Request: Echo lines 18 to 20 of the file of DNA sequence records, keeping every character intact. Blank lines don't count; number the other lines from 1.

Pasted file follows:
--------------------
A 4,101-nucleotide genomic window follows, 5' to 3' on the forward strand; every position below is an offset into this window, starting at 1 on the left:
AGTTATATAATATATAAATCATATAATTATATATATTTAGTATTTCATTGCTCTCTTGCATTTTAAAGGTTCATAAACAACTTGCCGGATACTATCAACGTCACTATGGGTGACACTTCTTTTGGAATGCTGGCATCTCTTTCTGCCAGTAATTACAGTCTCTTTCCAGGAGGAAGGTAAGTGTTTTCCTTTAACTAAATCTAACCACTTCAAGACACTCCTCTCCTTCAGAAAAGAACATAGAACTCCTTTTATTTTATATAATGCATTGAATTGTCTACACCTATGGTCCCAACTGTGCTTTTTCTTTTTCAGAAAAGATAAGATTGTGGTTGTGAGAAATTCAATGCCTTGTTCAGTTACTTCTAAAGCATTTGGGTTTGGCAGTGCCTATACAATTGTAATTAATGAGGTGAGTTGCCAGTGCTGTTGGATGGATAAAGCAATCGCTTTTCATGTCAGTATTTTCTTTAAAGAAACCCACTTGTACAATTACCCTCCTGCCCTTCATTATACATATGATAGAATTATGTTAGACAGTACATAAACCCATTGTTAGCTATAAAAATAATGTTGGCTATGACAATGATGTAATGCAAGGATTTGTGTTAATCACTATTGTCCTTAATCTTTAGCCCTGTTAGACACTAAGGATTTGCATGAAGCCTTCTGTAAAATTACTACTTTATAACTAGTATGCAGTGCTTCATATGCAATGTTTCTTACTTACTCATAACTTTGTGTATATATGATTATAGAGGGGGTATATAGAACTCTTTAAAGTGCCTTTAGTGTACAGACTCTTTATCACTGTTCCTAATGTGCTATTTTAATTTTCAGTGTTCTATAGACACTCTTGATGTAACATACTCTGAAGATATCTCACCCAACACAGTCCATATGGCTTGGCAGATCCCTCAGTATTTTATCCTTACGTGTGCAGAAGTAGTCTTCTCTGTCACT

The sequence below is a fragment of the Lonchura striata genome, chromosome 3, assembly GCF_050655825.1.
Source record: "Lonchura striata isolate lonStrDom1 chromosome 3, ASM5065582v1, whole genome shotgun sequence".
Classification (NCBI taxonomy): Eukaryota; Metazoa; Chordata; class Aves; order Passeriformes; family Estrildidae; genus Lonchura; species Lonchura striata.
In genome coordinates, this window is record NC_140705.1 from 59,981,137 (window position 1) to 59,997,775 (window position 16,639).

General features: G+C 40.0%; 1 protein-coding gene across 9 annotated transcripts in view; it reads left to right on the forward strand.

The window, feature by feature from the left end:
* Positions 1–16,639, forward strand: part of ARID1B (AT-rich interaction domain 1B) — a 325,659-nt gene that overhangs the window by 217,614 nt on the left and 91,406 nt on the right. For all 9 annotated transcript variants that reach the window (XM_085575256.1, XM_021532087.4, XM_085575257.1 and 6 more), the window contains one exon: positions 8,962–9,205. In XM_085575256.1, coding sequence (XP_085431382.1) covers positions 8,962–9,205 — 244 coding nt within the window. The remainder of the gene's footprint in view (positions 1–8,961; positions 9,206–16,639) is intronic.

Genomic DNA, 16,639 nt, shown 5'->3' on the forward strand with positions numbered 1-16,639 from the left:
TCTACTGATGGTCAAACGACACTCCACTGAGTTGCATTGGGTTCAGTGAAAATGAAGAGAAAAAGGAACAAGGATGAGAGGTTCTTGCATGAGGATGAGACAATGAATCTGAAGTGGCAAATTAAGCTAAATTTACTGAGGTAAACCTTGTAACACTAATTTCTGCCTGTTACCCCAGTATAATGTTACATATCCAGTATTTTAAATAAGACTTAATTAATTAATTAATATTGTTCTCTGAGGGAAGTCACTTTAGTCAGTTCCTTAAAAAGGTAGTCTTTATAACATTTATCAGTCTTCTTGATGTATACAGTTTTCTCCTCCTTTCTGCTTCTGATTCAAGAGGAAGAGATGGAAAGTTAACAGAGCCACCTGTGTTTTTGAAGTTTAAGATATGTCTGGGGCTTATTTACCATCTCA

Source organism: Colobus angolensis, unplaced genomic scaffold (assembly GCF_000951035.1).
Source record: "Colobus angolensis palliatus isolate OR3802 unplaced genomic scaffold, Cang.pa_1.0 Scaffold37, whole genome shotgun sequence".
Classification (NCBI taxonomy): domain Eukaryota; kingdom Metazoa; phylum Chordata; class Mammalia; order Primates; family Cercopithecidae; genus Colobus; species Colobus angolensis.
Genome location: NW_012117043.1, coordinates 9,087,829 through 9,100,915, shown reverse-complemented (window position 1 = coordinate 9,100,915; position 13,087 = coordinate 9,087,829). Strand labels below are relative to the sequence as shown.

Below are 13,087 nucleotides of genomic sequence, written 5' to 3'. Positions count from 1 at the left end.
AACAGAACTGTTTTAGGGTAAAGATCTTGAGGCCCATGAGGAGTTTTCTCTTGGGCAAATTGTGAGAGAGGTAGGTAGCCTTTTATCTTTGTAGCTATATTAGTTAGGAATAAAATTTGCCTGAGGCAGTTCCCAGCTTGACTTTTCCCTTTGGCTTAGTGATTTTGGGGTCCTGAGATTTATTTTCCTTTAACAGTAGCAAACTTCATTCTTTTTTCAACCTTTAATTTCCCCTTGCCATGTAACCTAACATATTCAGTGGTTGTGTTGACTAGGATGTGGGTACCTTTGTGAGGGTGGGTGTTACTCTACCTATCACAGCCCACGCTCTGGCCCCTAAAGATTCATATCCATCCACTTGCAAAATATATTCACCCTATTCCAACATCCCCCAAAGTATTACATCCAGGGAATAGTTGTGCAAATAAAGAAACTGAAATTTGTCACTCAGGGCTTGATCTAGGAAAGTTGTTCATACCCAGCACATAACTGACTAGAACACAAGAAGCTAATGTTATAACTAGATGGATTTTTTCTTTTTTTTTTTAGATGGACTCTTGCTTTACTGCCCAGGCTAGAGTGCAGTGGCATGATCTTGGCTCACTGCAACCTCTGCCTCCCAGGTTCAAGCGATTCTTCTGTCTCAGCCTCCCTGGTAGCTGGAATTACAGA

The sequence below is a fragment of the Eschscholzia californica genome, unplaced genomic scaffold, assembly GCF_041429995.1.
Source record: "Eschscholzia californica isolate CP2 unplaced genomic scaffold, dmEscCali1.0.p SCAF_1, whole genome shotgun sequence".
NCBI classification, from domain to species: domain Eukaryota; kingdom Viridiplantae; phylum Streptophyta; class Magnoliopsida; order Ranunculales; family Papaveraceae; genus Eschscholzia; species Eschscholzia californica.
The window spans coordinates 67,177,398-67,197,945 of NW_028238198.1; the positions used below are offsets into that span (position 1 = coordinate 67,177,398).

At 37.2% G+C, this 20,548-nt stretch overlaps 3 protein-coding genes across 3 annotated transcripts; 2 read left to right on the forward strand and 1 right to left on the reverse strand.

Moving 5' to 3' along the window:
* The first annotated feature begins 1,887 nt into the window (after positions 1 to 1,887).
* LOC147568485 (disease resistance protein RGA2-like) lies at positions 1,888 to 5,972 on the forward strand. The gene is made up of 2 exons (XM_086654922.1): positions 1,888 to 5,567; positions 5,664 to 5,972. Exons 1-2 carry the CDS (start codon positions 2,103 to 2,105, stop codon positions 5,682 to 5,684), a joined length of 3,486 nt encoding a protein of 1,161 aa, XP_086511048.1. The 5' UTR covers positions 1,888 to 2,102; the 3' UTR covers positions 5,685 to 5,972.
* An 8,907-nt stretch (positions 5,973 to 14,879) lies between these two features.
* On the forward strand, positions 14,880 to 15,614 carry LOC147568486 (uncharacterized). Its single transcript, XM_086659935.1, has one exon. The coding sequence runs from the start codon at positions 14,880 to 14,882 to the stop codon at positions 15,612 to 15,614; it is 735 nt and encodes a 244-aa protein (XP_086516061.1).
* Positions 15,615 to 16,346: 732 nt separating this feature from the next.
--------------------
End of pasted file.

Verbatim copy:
The sequence below is a fragment of the Eschscholzia californica genome, unplaced genomic scaffold, assembly GCF_041429995.1.
Source record: "Eschscholzia californica isolate CP2 unplaced genomic scaffold, dmEscCali1.0.p SCAF_1, whole genome shotgun sequence".
NCBI classification, from domain to species: domain Eukaryota; kingdom Viridiplantae; phylum Streptophyta; class Magnoliopsida; order Ranunculales; family Papaveraceae; genus Eschscholzia; species Eschscholzia californica.